It seems I was the first woman to graduate from a law school in America, which boasted to the rest of the world to be “the land of the free and the home of the brave.” Yet they gave no freedom to women. I work as hard as a man, I earn money like a man, and am robbed as a woman! I have no voice in anything or in saying how my money, which I have earned, shall be spent. The men of Illinois run their hands in my pockets, take my hard-earned money, and say impertinently, “What are you going to do about it?”
Phoebe Couzins, Washington University
The following year, Ms. Barkeloo’s classmate, Phoebe Couzins, became the first woman law graduate of Washington University. At a banquet held in her honor, Ms. Couzins, an avowed champion of women’s rights and suffrage, looked forward to a day when women would be able to practice law on an equal footing with men.
Two years ago I entered upon the study of law with many forebodings, toned with many conflicts and doubts . . . [compelled] solely by a desire to open new paths for women, enlarge her usefulness, widen her responsibilities and to plead her cause in a struggle which I believed was surely coming . . . . I trust the day is not far distant when men and women shall be recognized as equal administrators of that great bulwark of civilization, law.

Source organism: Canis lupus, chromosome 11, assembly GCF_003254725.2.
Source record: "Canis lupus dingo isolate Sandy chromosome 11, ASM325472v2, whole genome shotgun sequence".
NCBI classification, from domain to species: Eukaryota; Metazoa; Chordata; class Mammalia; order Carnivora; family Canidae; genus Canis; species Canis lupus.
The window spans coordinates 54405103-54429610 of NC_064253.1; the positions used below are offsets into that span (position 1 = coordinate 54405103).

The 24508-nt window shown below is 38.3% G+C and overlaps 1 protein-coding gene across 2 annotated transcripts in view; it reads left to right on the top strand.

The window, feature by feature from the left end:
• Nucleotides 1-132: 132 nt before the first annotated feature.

In 2000 Susan Frelich Appleton, J.D., was installed as the inaugural Lemma Barkeloo and Phoebe Couzins Professor of Law at the Washington University School of Law.
Mary Donlon, Cornell University
It would be almost 50 years after Barkeloo, Kepley, and Couzins parted the waters before a woman was chosen to run a law review. That honor belongs to Mary Donlon, a 1920 graduate of Cornell, who was chosen as editor-in-chief of what was then known as the Cornell Law Quarterly. In fact, Cornell has been a trailblazer itself in the promotion of women within the law school community. Not only was Ms. Donlon the first female law review EIC, three more women held the position in the ensuing decades, before any other law school chose its first. Then in February 2019, 100 years after naming its first woman editor-in-chief, Cornell is believed to be the first law review to choose an all female senior editorial board.
In 2012, Ms. JD issued Women on Law Review: A Gender Diversity Report, which took a hard look at the U.S. News “Top 50” law schools, and the number of women serving on their law review editorial boards during the 2011-2012 academic year. The number of women issued law degrees in 2011 totalled 47.3% of the law school population at those schools. Women comprised 42.45% of the members of their law reviews. Ms. JD noted that the percentage of women editors-in-chief was disproportionately low at 28.6%. Perhaps that number is changing.
Today, the editors of the 16 top law reviews in the country are women. They recently came together at a conference in Washington DC entitled "Honoring the Advancement of Women in Law." Click on the title to read more about their historic gathering. To access their marvelous joint law review issue of February 2020 in the Duke Law Journal, click here: "Women & Law."
Over the coming months, we’ll be meeting more amazing women of the law and reviewing the pace of trends that have signalled the rise of women in the profession. Help me in celebrating these women and the men who believed in and supported them.
Dare I say it? We’ve come a long way, baby.